Stephanie Cox: Exactly. Let's go to the first thing that you learned around starting with one account, one rep, what advice would you give for like what kind of rep do you pay? Because I think a lot of times when... I've done this in the past, where I've said," Okay, I'm going to partner with this one rep." And sometimes I partner with the one that everyone else looks up to, right? Because I know if I get them on board, everyone else comes. I've also partnered with the one that's going to be the most skeptical because I know if I get them on board, everyone else will be," Oh, this is a good idea." How would you recommend? Who do you target? For if you're going to test this out to help really build momentum and build advocacy for it internally what's the ideal overall personality of that rep?
Justin Keller: I think it's a really good question. I hadn't really thought about trying to like start with a skeptic. I think that's doing it in a hard mode, but I think the results would be really good. I'd start with a sales person that thinks most a marketer. And working with someone that's got a really high EQ like emotional intelligence. Someone that is really good with people because at the end of the day that's what it's about. If you were playing a volume game, you don't care about people. I'm going to go ahead and say it, period. If you're doing a volume game, you don't care about people. If you really care about people, then you care about the experience they're having. And so partnering up with someone that feels the same way as you do about that. And someone that you get along with because you're going in this together and they should be on board with it because you're really trying to help them crack open a big account. But it requires that partnership. And that's, I think one of the toughest things to scale. I think that's why I'm doing it right off the bat with every rep was hard because there were 10 different personalities and we hadn't really set an example of what this looks like yet.
Stephanie Cox: Well, and when you can't prove exactly what works and what doesn't work, everyone has their own ideas and opinions, which makes it harder to figure out what does work and what doesn't work when everyone wants to try 20 different ideas?
Justin Keller: Exactly. Exactly.
Stephanie Cox: So the other thing I want to kindly dive into tied to this subject is let's say, you get people on board with this new approach. How do you prevent them when... Because obviously I think you mentioned that, right? It's going to take time to figure this out. How do you get them to not want to default back to doing it the old way? Like the volume play. I know my team has heard me say this before, if you're focused on volume that's the definition of sh*tty marketing. So how do you think about almost like... Because I think that's everyone's like natural reaction is like," Oh, maybe this isn't as going as fast as we like." Or," it's not building pipe as fast as we like. Like let's just do more ads and more email and let's go back to like..." I think of email marketing in the old days like the batch and blast like," Look, let's just do more."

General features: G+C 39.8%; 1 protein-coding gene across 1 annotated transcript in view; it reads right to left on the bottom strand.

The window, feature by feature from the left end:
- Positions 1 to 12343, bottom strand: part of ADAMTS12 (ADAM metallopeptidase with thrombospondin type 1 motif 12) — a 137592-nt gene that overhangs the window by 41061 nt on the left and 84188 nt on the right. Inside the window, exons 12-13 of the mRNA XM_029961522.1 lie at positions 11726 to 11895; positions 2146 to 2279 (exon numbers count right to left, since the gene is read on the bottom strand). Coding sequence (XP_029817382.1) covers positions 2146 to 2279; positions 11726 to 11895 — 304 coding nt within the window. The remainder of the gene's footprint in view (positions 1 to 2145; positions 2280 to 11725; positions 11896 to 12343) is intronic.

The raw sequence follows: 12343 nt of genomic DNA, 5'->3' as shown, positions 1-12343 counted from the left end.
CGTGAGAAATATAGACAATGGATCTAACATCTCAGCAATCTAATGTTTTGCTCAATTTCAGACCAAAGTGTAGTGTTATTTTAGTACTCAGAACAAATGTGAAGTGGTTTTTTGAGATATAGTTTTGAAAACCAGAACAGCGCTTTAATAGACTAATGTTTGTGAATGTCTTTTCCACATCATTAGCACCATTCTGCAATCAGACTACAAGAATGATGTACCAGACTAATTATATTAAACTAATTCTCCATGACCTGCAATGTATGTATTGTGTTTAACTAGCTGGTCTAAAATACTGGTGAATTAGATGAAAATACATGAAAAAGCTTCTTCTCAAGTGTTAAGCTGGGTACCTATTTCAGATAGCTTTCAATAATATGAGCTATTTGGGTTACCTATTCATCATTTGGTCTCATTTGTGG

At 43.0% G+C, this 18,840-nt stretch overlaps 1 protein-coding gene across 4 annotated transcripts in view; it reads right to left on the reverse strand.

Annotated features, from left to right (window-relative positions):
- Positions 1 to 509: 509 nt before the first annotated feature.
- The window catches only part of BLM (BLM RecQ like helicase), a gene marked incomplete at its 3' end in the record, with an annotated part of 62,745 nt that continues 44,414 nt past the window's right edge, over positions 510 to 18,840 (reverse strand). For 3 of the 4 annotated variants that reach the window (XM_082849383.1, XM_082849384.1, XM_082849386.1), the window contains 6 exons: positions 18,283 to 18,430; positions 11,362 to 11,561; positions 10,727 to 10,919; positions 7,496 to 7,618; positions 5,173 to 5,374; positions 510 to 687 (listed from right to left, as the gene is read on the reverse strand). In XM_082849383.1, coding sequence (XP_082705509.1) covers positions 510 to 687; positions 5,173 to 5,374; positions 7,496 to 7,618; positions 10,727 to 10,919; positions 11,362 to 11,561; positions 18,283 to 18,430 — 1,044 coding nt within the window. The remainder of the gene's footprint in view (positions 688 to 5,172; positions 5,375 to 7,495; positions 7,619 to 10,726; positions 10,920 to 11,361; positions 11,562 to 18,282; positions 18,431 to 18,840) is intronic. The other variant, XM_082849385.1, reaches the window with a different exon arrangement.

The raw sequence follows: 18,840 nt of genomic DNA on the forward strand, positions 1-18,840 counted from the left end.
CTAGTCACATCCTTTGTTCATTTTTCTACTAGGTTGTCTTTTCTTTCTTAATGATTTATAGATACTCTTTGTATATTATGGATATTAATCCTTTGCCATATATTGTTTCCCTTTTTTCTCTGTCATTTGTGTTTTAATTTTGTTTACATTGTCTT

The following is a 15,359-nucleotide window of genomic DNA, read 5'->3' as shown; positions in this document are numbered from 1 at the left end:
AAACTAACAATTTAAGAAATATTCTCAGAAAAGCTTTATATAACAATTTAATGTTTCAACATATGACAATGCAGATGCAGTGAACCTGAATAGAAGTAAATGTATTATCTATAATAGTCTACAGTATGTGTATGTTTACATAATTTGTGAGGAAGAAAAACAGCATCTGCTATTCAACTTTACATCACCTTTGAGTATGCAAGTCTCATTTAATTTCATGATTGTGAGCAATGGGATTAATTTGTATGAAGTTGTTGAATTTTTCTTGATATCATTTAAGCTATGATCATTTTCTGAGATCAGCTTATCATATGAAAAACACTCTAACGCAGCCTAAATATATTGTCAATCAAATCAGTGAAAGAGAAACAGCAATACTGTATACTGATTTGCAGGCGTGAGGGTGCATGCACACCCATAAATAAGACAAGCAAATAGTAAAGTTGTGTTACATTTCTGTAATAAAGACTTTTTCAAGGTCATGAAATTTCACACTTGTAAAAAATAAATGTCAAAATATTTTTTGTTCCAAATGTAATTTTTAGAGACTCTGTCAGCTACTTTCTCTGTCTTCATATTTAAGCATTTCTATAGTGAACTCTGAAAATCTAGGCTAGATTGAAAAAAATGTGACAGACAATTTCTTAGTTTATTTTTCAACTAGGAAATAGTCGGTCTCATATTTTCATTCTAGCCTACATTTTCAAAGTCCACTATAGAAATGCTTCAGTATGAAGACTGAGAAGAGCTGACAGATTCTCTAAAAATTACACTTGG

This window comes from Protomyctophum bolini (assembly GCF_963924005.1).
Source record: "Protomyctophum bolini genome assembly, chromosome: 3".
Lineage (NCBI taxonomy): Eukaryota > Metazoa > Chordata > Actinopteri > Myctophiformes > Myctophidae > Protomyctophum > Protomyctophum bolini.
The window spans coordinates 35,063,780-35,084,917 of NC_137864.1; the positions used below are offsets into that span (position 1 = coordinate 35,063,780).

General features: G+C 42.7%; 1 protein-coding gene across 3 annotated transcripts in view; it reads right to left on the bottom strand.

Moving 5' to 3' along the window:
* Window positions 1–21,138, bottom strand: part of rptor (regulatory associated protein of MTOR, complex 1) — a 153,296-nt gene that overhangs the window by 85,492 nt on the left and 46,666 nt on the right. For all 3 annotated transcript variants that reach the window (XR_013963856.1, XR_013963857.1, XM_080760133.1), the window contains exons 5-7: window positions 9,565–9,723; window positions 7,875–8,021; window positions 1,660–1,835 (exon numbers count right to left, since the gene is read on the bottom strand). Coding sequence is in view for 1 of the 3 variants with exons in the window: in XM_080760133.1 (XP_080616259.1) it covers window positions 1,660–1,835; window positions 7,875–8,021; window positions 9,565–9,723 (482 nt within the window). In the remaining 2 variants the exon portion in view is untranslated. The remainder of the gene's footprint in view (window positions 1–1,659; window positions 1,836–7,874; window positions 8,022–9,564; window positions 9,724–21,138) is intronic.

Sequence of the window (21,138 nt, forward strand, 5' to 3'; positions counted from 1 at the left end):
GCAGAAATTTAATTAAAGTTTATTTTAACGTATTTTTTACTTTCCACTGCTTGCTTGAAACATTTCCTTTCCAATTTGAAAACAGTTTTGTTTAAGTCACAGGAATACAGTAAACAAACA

Justin Keller: Exactly.
Stephanie Cox: How do you get people not to want to go back to that and to stay focused on the path that you're trying to really build for them. And what are the metrics that you want them to start thinking about now instead of how many leads did we generate today?
Justin Keller: I think without sounding too pie in the sky, I think it comes down to values. If your sales team doesn't share the same values you do... And maybe this even boils down to like the brand experience. If they don't share the same values around trying to create a really good experience for a customer, I don't know if it'll ever work. I think it might be one of those things where you do have to initiate a shifting culture around that because there are a ton of competitors out there, no matter who your business is. And the one who starts acting like a leader in the category because their brand is great, because they're buying experiences are good, because their people are so great, they're going to start to run away with it. I think it's you got to get them thinking about the long game. Like," Sure if we run a really spammy email campaign it will result in leads right now?" But that is short- term thinking and it's toxic. And if you're thinking long- term strategically about the importance of the brand and what it means in the marketplace, that's kind of everyone that's customer facing's job.